How Marriage Improved Our Finances

When I was single, I was largely irresponsible with money. I would eat out at fast food restaurants between 5 and 6 times per week – sometimes even several times a day. Then it was time to get married, and that changed everything. I realized that in order to start a family off right, I had to get my financial situation under control. My soon-to-be wife also needed to rethink the way she was handling money, so we decided to learn together. It was one of the best journeys we ever decided to take. Since we’ve become married, we’ve paid off all our non-mortgage debt , built a 6 month’s worth of expenses emergency fund , and are paying cash for a college education . How We Accomplished This So what did we change in our finances in order to accomplish these goals? There are several commonsense solutions that will help you stay on the same page with your spouse. Let’s take a look at some of these top ways to improve your finances as a married couple: 1. Have a budget meeting monthly. The very first thing we did as a married couple was have a budget meeting . We reviewed how much money we had coming in, and how much money we thought would be heading out. It wasn’t perfect at first, not at all. We had imperfections in our calculations, and tended to be way too frugal to the point where it was quite ridiculous. But over the next few months we slowly but surely fixed all that, and now we have a pretty solid routine that needs only slight tweaking month to month. I can’t suggest the best allocations for budgeting to you, because your financial situation and lifestyle might widely differ from ours. The key is to start the budget and and not worry about making mistakes. Trust me, mistakes will occur! Just try to learn from your mistakes , and you’ll be fine. 2. Communicate daily about purchases. Having wide open communication about money will help each of you stay on track. Any large purchases need to be communicated beforehand, and smaller purchases can be communicated by way of tracking receipts in your budgeting software. Tip: Some people prefer to set a certain amount of money that they can spend daily. For example, you could agree with your spouse that you aren’t going to spend more than $25 per day unless asking the other person. This can help you keep your budget under control. 3. Learn to lose the battle to win the war. Money fights happen. But they can happen less frequently if you learn to lose the battle in order to win the war. What do I mean by this? If your spouse comes to you and asks for a slight change in the budget, and it’s important to them to do so, you truly want to consider it. Compromise! Don’t fight over a few dollars – besides, at least they are coming to you first about it! The only time you should really create an uproar is if your spouse does something with money that falls outside the rules of your agreed upon budget. You Can Win With Money – Even In Marriage Some people claim that in marriage they lose the ability to make their own financial decisions. No doubt, you do need to learn how to work together with another person when you’re married, but that doesn’t mean you lose all control. In fact, I would argue that the budgeting process within marriage can make your financial position stronger. Consider this Bible verse: Though one may be overpowered, two can defend themselves. -Ecclesiastes 4:12a NIV You can win with money with your spouse. You can defend yourselves against financial storms. Work together, stay on the same page, and seek God throughout the entire process! How do you win with money in marriage? Meet us in the comments! Photo by  epSos.de Related Articles: Money & Marriage: 7 lessons I have learned so far 21 Financial Questions to Improve Your Marriage How Combining Your Finances Can Improve Your Marriage How to Secretly Spend in Your Marriage Having family budgeting troubles? Cash Flow Planning – FPU Review #3 John Frainee is a personal finance writer at TheChristianDollar.com . His goal is to provide biblical financial principles that encourage people to live healthier lives. Beyond personal finance, John enjoys spending time with his wife and two crazy cats, playing a competitive game of Monopoly, and reading just about anything he can get his hands on. You can also find him on Twitter and Facebook . The articles on this site are for entertainment purposes and should not be taken as financial advice. Please contact a financial professional for specific advice regarding your situation. Also, many of the CPF articles help us pay the bills by using affiliate relationships with Amazon, Google, eBay and others. Find out more here .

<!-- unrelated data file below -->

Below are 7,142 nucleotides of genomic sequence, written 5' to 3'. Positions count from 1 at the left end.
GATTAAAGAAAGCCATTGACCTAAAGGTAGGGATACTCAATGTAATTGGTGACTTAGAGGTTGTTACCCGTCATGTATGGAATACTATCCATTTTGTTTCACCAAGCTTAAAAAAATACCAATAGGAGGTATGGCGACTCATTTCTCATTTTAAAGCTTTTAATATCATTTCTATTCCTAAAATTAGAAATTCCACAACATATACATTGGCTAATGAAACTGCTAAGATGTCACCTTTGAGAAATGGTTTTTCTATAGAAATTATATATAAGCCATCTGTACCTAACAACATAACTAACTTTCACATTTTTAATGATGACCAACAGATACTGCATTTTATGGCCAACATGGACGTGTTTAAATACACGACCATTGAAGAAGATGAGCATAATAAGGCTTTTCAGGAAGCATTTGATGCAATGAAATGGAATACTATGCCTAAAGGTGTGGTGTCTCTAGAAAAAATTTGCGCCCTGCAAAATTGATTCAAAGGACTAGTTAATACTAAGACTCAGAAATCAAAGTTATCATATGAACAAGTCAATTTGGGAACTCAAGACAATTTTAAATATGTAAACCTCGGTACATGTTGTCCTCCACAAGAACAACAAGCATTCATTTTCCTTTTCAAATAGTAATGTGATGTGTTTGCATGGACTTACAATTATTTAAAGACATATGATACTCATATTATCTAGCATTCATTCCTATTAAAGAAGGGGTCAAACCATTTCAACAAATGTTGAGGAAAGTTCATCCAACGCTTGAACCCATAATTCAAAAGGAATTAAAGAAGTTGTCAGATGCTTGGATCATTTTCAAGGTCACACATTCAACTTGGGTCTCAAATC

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How Marriage Improved Our Finances

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